(I wasn't able to do the same with the 1:250,000 version of the coastlines dataset, as the coastlines are divided into multiple line segments that didn’t merge in the correct order. Please let me know if anyone are able to convert this dataset into polygons! At 1:50,000 scale, LINZ is providing a dataset containing polygons for all islands.)

I’ve not found data for the offshore islands at 1:500,000 scale, but the smaller islands around the coast are available:

NZ island polygons (Topo, 1:500k)
This dataset (nz-island-polygons-topo-1.shp) also contains inland islands (islands in lakes), which I don’t want. I made a copy of this dataset named "nz-coast-island-polygons.shp" and removed the inland islands manually with "Select features by freehand" in QGIS.


I now want to merge the two shapefiles into one. This can easily be achieved in QGIS:

Vector -> Data Management Tools -> Merge shapefiles to one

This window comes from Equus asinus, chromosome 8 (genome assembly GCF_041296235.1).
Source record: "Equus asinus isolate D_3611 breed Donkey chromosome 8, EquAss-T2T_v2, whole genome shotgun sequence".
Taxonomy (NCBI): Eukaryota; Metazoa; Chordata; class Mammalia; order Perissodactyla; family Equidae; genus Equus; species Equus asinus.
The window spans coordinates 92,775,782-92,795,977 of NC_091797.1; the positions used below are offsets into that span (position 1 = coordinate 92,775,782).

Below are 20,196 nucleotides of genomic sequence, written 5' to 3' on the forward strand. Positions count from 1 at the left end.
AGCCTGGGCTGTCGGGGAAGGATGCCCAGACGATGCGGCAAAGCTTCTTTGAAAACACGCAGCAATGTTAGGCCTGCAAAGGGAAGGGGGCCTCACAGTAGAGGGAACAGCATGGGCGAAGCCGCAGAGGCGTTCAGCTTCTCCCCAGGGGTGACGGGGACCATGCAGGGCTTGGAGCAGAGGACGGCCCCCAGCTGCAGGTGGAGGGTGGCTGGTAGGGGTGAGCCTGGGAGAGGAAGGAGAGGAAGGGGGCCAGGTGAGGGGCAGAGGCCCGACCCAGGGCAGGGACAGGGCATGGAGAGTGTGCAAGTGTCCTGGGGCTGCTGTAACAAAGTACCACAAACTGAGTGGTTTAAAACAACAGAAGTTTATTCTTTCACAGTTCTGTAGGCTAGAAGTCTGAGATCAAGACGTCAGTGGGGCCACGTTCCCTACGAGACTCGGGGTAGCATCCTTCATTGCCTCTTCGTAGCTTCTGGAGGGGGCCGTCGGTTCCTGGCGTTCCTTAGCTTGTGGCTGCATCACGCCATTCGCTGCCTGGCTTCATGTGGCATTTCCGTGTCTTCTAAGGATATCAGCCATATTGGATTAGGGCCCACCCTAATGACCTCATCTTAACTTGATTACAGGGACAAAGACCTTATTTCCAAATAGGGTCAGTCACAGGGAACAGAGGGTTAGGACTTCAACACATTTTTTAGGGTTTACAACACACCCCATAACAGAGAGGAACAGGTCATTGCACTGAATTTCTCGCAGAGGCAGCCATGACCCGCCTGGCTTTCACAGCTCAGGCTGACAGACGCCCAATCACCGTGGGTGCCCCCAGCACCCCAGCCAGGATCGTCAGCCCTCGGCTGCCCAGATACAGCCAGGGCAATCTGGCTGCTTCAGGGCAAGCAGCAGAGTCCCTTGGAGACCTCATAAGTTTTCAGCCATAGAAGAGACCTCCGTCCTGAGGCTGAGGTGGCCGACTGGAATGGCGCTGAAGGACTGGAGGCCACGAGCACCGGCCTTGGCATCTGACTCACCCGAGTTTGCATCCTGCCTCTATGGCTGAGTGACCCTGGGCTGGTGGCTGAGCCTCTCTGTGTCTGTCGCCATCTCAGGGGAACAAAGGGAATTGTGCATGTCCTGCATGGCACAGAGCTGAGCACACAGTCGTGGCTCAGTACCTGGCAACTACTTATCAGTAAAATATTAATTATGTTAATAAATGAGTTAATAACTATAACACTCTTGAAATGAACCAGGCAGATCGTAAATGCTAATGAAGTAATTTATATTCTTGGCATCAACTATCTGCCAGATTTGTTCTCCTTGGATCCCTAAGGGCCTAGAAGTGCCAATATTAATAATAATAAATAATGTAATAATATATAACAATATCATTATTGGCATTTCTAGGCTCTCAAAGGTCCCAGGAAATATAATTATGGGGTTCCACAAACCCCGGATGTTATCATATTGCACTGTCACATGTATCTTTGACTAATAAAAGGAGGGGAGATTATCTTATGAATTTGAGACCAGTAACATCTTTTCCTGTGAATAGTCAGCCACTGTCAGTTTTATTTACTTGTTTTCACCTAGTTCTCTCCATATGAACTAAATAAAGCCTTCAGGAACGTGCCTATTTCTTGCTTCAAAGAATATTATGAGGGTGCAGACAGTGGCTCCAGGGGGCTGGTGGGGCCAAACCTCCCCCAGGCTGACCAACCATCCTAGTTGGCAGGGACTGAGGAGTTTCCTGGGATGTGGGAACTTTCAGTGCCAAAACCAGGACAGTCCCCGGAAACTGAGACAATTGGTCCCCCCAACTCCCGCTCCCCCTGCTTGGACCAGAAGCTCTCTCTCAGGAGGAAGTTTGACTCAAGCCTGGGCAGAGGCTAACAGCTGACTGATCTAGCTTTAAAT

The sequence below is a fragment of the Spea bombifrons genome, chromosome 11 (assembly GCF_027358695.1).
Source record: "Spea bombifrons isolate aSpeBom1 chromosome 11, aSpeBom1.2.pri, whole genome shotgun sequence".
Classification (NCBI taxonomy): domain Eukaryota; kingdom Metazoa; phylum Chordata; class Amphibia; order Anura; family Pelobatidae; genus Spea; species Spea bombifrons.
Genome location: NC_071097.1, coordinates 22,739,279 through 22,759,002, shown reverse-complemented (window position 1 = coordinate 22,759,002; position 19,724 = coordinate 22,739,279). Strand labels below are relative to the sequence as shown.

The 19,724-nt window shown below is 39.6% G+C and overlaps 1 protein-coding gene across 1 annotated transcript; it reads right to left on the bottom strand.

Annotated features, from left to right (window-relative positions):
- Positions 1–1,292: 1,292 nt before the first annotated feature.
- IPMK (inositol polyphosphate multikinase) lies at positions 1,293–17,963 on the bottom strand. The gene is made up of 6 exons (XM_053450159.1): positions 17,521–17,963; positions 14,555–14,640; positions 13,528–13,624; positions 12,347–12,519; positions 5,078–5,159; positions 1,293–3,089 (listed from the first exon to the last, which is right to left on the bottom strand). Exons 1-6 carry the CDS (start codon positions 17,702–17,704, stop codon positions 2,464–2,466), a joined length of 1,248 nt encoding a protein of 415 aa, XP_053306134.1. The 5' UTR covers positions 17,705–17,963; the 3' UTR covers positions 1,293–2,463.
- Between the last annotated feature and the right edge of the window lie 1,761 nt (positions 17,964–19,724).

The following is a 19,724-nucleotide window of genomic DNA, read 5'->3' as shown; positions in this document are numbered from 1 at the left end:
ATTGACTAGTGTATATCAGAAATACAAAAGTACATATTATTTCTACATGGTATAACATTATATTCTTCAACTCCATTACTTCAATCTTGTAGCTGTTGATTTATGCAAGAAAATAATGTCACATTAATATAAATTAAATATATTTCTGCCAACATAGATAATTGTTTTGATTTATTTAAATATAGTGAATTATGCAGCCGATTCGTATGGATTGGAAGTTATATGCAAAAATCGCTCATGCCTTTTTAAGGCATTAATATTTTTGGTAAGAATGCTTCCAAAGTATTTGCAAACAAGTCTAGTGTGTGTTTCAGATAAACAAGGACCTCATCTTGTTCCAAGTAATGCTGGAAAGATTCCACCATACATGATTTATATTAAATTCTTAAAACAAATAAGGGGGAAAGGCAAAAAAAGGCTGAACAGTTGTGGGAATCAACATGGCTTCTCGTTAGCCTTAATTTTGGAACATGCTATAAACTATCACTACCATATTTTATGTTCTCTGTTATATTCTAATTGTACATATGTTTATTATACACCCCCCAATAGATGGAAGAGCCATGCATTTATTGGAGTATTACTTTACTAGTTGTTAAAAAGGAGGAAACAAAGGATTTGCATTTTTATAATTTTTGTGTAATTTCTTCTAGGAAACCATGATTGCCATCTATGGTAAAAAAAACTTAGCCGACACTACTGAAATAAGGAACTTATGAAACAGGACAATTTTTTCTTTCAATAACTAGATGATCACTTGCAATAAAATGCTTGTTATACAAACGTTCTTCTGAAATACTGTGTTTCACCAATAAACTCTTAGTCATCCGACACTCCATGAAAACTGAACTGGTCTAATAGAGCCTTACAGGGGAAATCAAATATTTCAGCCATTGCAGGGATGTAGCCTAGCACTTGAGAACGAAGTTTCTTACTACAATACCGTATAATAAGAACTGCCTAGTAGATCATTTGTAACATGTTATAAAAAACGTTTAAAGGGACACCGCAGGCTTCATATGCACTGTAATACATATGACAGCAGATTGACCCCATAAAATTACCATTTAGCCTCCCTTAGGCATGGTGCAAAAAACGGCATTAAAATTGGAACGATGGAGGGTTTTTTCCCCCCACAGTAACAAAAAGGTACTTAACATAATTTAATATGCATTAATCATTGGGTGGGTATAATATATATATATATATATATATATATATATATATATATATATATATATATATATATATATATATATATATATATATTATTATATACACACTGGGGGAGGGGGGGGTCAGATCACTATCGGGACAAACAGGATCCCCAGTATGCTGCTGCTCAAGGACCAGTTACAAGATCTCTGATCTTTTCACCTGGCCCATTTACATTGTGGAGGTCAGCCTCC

We now got a polygon shapefile (nz-land-polygons.shp) containing all land areas of New Zealand, except the missing offshore islands.


Lastly, I also need this dataset in the Web Mercator projection (for my next blog post). I’m using ogr2ogr:

ogr2ogr -s_srs EPSG:2193 -t_srs EPSG:3785 nz-land-polygons-webmerc.shp nz-land-polygons.shp

(Written on a rainy day at the Hopewell lodge in Marlborough Sounds. A higly recommended place to releax a few days!)



Mapping New Zealand: Dealing with the antimeridian in TileMill

I want to play with my new seafloor map in TileMill, which is a great map design studio. It’s built on top of Mapnik, but instead of XML you can style your maps with CartoCSS, which is much more user friendly. The biggest limitation of TileMill is that it only supports the Web Mercator projection (even though the underlying rendering engine, Mapnik, handles multiple map projections very well). Hopefully, TileMill will add support for other map projections and custom tiling schemes in the future.